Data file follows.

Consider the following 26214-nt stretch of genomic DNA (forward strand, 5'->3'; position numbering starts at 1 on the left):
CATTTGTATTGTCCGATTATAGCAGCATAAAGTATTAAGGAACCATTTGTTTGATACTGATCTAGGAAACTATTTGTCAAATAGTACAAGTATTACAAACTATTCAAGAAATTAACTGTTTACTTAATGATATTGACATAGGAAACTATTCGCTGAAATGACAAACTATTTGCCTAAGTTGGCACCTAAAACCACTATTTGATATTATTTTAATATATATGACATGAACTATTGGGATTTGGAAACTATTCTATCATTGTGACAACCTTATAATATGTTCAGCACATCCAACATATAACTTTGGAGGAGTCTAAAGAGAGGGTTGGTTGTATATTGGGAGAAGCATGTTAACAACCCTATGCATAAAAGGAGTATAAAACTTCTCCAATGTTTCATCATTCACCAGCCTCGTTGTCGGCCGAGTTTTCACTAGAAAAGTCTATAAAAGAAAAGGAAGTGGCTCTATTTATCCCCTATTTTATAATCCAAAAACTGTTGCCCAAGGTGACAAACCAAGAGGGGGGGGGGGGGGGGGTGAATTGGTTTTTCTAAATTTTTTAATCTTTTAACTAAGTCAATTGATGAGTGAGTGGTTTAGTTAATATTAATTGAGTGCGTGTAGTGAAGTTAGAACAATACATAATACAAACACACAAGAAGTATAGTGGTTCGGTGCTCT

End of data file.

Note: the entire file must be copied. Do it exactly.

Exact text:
Consider the following 26214-nt stretch of genomic DNA (forward strand, 5'->3'; position numbering starts at 1 on the left):
CATTTGTATTGTCCGATTATAGCAGCATAAAGTATTAAGGAACCATTTGTTTGATACTGATCTAGGAAACTATTTGTCAAATAGTACAAGTATTACAAACTATTCAAGAAATTAACTGTTTACTTAATGATATTGACATAGGAAACTATTCGCTGAAATGACAAACTATTTGCCTAAGTTGGCACCTAAAACCACTATTTGATATTATTTTAATATATATGACATGAACTATTGGGATTTGGAAACTATTCTATCATTGTGACAACCTTATAATATGTTCAGCACATCCAACATATAACTTTGGAGGAGTCTAAAGAGAGGGTTGGTTGTATATTGGGAGAAGCATGTTAACAACCCTATGCATAAAAGGAGTATAAAACTTCTCCAATGTTTCATCATTCACCAGCCTCGTTGTCGGCCGAGTTTTCACTAGAAAAGTCTATAAAAGAAAAGGAAGTGGCTCTATTTATCCCCTATTTTATAATCCAAAAACTGTTGCCCAAGGTGACAAACCAAGAGGGGGGGGGGGGGGGGGTGAATTGGTTTTTCTAAATTTTTTAATCTTTTAACTAAGTCAATTGATGAGTGAGTGGTTTAGTTAATATTAATTGAGTGCGTGTAGTGAAGTTAGAACAATACATAATACAAACACACAAGAAGTATAGTGGTTCGGTGCTCT